Cheetah Reintroduction in Malawi Encourages the Return of Vultures

Four critically endangered vulture species have returned to the Liwonde National Park in Malawi, after having not been seen there for more than 20 years. The birds’ resurgence is credited to the successful reintroduction of cheetahs and lions, as the predators’ prey remains increase food availability for vultures.

In 2017, seven cheetahs were relocated to Liwonde by African Parks, a conservation group working in collaboration with Malawi’s Department of National Parks and Wildlife (DNPW). Vultures emerged within days, even though the big cats remained confined to their acclimatization boma.

The cheetah translocation project has been a huge success. The population within the 548,000-hectare (1.3 million-acre) park recently reached 42, and a second generation of cheetahs are also now breeding and raising cubs.

Vultures, cheetahs and lions vanished from Liwonde and other protected areas because of a poaching crisis that ravaged the area in the 1990s and early 2000s. One severe consequence of the vultures being wiped out was that animals who died of natural causes were not picked clean by the birds, who rapidly consume carcasses and the potentially deadly diseases they carry.

While there was an emergence of scavengers that wouldn’t normally be seen in parks with thriving ecosystems, they were not nearly as efficient as vultures. Other birds of prey such as bateleur and tawny fish eagles, marabou storks and ospreys that would usually be overpowered by vultures soon became the predominant scavengers in the area.

Effective management of the park by African Parks and the DNPW has played a crucial role in the return of the vultures. “It’s very encouraging to have vultures come back to Liwonde,” said ecologist Tiwonge Mzumara-Gawa of the Malawi University of Science and Technology.

The first two to arrive back in 2017 were critically endangered white-backed and hooded vultures. Three other species have since been recorded in Liwonde: critically endangered white-headed and Ruppell’s vultures, and lappet-faced vultures. Another major victory in 2021 was the discovery of three white-backed vulture nests. These are the first active breeding records of vultures in Liwonde after more than two decades.

Positive news regarding African vultures is hard to come by. A report published in the scientific journal Conservation Letters in 2015 revealed that seven species of African vulture declined by more than 80% over three generations. Poisoning and habitat loss have drastically diminished their numbers.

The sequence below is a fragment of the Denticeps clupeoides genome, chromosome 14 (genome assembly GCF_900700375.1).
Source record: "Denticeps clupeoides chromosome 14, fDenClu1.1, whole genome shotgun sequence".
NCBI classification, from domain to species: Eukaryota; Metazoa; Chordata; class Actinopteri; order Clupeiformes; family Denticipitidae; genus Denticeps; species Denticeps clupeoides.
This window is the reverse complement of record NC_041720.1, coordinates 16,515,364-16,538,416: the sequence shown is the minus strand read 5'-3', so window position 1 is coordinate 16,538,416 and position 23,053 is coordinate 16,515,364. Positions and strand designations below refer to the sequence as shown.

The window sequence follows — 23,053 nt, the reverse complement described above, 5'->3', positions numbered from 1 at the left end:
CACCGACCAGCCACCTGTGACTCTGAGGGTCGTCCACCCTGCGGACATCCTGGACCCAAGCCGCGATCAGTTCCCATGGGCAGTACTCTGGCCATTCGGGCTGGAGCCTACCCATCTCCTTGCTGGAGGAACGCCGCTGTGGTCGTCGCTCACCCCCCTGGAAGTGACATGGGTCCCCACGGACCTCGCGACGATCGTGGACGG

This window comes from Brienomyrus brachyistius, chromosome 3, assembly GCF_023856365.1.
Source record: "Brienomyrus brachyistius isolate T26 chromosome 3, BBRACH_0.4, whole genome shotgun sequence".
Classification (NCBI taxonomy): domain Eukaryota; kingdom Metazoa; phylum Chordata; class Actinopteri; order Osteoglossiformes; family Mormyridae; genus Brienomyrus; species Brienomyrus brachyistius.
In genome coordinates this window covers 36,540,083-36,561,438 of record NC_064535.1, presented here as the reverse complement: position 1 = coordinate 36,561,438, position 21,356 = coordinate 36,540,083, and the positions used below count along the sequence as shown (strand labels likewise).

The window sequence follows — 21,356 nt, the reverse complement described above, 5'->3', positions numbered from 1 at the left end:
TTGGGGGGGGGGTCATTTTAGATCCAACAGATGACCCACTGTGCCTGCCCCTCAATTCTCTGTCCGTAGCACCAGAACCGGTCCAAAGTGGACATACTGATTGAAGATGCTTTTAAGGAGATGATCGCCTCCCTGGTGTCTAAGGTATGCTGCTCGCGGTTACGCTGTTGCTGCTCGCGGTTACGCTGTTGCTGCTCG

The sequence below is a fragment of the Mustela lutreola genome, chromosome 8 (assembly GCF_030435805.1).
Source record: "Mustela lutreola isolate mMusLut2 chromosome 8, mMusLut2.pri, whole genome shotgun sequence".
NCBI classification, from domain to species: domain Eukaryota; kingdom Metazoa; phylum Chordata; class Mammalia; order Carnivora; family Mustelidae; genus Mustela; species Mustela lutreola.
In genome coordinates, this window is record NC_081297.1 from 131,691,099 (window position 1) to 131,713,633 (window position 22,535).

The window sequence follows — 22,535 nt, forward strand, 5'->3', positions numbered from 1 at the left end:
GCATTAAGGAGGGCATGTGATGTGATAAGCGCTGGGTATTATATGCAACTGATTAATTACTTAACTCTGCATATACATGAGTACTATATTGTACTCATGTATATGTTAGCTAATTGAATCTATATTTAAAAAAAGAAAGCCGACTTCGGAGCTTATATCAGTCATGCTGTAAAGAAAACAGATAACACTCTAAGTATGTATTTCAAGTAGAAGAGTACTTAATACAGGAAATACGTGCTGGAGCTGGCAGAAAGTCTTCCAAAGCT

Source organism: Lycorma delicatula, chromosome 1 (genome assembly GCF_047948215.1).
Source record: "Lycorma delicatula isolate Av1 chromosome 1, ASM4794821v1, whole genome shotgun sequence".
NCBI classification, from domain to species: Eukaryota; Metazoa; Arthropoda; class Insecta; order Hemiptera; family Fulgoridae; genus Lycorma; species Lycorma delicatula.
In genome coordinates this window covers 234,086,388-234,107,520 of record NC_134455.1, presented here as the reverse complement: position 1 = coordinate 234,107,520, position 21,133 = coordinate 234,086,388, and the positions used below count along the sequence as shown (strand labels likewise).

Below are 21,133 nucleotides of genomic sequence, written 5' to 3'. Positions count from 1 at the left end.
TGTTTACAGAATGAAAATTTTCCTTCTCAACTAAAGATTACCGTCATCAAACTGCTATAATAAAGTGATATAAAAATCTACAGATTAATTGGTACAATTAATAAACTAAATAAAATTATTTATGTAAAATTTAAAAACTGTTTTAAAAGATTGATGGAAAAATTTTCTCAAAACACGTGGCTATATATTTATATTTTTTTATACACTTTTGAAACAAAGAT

Poison is frequently used to hunt and kill Africa’s wildlife. It is mostly used against predators like lions, hyenas and jackals as revenge for attacks on farmers’ livestock. Unfortunately, vultures are often the unintentional or deliberate victims. By carefully tracking Malawi’s vulture population, the impact of poisoning can be reduced. Once a vulture with a mortality sensor dies, people on the ground are alerted and can rapidly respond to poisoning incidents.

The insatiable demand for charcoal has also stripped much of Malawi’s landscape. “With the recovery of the vultures we need to protect the large trees that they like to nest in,” says Mzumara-Gawa. Lengwe and the Majete Wildlife Reserve are vital to Liwonde’s new vulture population. Data gathered from tagging white-backed vultures in Liwonde in 2021 revealed that the birds are migrating between all three protected areas.

“For Malawi’s small breeding population of vultures, protected areas are crucial safe havens for the birds, the prey that they feed on as well as for cheetahs and lions,” says David Barritt, Executive Director of Animal Survival International.

“Poisoning and habitat destruction continue to threaten the survival of vultures in Malawi. But better park management and meticulous monitoring efforts offer a renewed sense of hope for vultures and other wildlife.”

Image credits: Image 2 OliviaSievert_OryxTheJournal, Image 3: OliviaSievert_LilongweWildlifeTrust


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